According to Broadland District Council we need to have an eco-education centre built at Rackheath because:
"Local communities, the local press and the nation as a whole still struggle with what an “Eco Community” comprises. It is important to educate and demonstrate to all members of the Rackheath and wider community what the “Eco” designation for the development is trying to achieve.
This project will engage with school children and adults both in and around Rackheath and across Norfolk to explain and educate not only the merits of an eco community, but the practicalities and ability of everyone to participate in ecologically sound developments and lifestyles."
An application (No 20110156) for just such a centre will be put before the Planning Committee. Broadland District Council seem intent on spending the money given to them by the previous government for eco-town related projects rather than diverting it towards more important services. In the current economic situation do we really need to build an eco-education centre and bus in school children from across Norfolk - hardly an eco-friendly or cost-free exercise in itself. The Holt Youth project apparently spends 40% of its budget on transport - how much will be spent on transport to and from the proposed eco-centre ( not to mention the loss of teaching time whilst travelling to the centre!)?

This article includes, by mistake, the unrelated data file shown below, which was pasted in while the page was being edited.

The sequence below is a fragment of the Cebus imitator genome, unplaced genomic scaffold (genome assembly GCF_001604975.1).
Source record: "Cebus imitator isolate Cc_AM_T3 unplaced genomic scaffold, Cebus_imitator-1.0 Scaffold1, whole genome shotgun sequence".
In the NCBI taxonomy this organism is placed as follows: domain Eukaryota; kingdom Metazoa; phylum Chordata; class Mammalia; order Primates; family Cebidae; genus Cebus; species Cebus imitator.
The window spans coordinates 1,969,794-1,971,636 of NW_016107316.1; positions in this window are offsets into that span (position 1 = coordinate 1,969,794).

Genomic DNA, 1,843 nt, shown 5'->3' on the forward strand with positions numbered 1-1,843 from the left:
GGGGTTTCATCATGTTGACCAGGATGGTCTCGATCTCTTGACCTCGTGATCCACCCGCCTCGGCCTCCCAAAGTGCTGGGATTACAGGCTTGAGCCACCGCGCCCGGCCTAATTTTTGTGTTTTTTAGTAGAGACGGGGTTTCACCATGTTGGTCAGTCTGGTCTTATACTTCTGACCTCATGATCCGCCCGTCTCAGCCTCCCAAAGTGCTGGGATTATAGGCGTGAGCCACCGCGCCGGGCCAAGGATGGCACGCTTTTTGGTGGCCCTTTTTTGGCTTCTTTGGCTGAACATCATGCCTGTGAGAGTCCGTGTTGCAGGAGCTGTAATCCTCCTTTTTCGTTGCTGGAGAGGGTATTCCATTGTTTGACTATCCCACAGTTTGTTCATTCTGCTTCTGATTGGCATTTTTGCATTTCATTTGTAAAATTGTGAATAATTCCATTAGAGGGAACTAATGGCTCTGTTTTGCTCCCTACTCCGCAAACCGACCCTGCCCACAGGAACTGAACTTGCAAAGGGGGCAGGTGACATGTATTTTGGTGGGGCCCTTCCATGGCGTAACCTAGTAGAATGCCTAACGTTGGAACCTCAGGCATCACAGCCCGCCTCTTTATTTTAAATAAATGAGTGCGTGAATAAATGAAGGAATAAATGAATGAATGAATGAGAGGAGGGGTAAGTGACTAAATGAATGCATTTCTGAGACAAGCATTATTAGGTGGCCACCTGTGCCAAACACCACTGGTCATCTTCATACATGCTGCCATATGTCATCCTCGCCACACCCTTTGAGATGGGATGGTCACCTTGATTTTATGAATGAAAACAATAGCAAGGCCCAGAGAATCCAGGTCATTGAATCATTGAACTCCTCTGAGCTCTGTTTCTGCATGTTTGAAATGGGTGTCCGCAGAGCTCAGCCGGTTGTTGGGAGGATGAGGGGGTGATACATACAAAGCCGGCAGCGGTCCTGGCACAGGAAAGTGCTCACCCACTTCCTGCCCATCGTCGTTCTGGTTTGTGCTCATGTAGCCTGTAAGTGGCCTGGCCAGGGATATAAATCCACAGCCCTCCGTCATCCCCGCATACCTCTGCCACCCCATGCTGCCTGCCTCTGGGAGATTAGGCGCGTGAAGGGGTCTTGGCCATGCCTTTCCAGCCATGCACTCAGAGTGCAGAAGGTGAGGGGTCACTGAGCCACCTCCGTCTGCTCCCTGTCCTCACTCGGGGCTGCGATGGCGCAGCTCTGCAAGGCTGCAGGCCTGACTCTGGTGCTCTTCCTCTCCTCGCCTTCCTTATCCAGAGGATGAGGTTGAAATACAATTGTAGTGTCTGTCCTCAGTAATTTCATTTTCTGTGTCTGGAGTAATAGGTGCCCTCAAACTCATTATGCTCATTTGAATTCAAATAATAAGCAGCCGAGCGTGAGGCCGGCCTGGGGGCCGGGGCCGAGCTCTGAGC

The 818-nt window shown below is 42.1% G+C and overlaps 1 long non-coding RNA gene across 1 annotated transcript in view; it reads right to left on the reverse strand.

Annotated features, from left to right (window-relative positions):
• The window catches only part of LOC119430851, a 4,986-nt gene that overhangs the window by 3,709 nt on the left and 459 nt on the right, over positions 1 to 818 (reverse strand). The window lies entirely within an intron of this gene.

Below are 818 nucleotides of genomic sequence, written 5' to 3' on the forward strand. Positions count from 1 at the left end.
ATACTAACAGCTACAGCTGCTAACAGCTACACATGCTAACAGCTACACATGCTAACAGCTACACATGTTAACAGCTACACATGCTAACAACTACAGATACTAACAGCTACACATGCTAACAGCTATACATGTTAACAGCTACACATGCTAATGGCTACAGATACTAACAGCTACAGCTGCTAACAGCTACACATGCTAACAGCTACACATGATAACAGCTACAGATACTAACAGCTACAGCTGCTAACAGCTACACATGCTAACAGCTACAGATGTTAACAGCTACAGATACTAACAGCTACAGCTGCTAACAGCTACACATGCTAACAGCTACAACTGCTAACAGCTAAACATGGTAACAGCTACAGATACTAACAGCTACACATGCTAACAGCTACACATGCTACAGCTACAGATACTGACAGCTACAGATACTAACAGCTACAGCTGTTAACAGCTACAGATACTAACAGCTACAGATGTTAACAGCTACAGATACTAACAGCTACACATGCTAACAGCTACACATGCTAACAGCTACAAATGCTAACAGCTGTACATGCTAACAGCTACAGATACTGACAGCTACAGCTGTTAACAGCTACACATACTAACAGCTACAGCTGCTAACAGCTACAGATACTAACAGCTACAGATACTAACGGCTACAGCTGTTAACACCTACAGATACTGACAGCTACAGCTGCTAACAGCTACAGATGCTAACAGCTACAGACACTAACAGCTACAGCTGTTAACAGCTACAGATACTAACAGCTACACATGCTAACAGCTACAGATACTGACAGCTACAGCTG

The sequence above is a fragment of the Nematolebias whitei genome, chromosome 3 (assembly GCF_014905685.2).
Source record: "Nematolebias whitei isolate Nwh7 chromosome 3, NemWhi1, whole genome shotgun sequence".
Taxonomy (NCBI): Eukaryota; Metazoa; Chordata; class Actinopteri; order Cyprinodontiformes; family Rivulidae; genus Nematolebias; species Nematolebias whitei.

Apparently BDC are also planning to use the facilities for some of their existing training courses and will close the facilities at Thorpe. Once again is this good use of public money? If the argument is that the eco-project money needs to be spent on just that activity then how can BDC justify moving an existing non eco-project service into the new building? There are plenty of empty office and factory units available throughout the area so why build something new? The eco-education centre in Derbyshire has already been built and offers courses to adults but its aim is to promote sustainable building skills, including dry stone walling, to support the rural economy and conserve its heritage.Whereas as the Rackheath project seems keener to persuade people into accepting that building over agricultural land is somehow eco-friendly!